Jason Paris, a television production manager living in Toronto, wishes he’d done more research before putting down a deposit on the 10-storey Museum FLTS condominium, which was abruptly cancelled by its developer, Castlepoint Numa.
Paris was one of the hundreds of aspiring homeowners who had their deposits refunded and dreams dashed. Buyers were especially frustrated because this means they’ll be thrown back into Toronto’s increasingly expensive and competitive condo market.
The developer cited lengthy delays obtaining the necessary approvals, building permits, and financing for the project’s cancellation.
“If I had the knowledge I have now, then, I definitely would have researched Castlepoint further,” Paris said. To his chagrin, he discovered that the company had done the same thing to aspiring pre-sale condo buyers a few years ago when one of its projects fell through.
While Castlepoint Numa said it will give the original Museum FLTS buyers the first opportunity and a discount on the next residential phase of its greater Lower Junction neighbourhood project, Paris points out that some buyers have been burned twice by the same developer.
Before committing, it pays to do research
While some developers are great at dazzling pre-sale condo buyers with glitzy marketing materials and showrooms, experts say the best line of defense is to research developers before signing any contracts.
Unfortunately, there’s not much that can be done to protect Paris and others like him who’ve been left in the lurch following the cancellation of pre-sale condo projects, said Richard Bell, a real estate lawyer from Bell Alliance.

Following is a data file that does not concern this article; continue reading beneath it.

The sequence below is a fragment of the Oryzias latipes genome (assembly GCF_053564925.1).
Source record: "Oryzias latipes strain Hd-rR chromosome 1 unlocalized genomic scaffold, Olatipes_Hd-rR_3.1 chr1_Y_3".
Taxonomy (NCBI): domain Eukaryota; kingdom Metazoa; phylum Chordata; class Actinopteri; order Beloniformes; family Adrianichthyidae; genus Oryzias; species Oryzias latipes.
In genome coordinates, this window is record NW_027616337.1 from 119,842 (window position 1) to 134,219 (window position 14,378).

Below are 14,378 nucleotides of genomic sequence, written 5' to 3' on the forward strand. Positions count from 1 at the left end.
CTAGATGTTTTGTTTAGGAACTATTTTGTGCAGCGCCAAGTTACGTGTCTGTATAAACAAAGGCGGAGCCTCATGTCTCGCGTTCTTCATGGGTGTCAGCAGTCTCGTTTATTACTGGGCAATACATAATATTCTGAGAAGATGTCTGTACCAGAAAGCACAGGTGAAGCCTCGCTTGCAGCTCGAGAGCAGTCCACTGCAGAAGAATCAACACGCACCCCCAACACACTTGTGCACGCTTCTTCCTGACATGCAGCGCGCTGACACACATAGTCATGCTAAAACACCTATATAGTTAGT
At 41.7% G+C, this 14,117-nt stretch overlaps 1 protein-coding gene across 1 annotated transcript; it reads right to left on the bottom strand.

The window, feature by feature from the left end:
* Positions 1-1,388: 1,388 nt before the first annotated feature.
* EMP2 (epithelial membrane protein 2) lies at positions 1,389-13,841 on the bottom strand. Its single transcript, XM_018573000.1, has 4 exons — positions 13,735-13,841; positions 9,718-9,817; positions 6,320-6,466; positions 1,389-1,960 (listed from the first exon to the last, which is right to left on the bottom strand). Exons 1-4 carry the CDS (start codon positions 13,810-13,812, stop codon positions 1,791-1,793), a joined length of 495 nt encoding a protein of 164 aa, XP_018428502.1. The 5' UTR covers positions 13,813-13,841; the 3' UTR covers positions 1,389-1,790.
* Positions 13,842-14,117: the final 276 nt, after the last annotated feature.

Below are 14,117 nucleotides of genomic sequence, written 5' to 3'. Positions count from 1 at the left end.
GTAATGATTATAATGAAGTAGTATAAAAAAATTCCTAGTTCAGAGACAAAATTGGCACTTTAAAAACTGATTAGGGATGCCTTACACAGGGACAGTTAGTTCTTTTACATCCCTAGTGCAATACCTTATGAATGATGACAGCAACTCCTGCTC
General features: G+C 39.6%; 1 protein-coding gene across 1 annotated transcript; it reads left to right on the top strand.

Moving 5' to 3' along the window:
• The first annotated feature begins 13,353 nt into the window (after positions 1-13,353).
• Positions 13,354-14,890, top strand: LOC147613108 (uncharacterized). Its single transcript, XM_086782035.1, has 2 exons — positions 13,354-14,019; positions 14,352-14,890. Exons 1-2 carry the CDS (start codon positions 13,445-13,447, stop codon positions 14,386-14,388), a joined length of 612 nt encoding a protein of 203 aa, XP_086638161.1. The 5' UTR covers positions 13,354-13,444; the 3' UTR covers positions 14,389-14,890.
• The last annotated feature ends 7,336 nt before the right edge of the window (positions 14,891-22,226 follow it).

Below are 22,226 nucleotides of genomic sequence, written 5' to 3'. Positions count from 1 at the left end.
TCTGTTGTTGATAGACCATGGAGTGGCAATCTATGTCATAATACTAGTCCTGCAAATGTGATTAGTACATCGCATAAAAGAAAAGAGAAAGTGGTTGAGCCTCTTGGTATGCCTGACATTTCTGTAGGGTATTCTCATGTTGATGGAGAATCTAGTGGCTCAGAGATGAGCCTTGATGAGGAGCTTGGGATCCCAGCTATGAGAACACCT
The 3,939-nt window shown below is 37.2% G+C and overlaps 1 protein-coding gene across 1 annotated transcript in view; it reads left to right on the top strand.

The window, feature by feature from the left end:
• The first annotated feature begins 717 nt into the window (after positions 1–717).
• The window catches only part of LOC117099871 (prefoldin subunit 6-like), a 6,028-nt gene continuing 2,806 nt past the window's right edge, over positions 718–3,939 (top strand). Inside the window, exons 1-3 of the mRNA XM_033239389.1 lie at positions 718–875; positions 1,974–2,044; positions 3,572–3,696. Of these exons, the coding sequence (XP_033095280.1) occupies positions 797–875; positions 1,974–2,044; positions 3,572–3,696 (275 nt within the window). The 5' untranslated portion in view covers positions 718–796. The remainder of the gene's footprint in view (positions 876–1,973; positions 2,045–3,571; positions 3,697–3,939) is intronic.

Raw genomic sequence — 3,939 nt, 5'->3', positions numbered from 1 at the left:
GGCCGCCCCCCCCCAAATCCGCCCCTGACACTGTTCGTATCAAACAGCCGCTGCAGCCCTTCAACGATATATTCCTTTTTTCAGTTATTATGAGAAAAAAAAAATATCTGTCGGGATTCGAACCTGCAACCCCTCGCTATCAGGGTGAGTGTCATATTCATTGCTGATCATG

“It does happen in various scenarios, particularly if there’s a significant downturn in a market over a short period of time. So really, people are at risk,” Bell told The Canadian Press.
These risks make it all the more imperative for aspiring condo buyers to do their homework. “Who is the developer? What have they built previously? A new developer entering the market place is going to greater risk in a situation for a buyer than having a very experienced developer in the market place,” Bell said.
According to Mark Weisleder, a Toronto-based real estate attorney, there are numerous advantages to going with a seasoned and established developer.
“I have heard of situations where the builders have cancelled the deal and then turned around and then resold units at a $100,000 more each, and there’s virtually nothing that the original owners could do because there were lots of clauses in the contracts that allowed builders to cancel,” Weisleder said.
“But you will find that reputable people, people who have been around a long time, they don’t do that. When they plan a development and plan units, they’re expected to complete. They price accordingly and they complete.”
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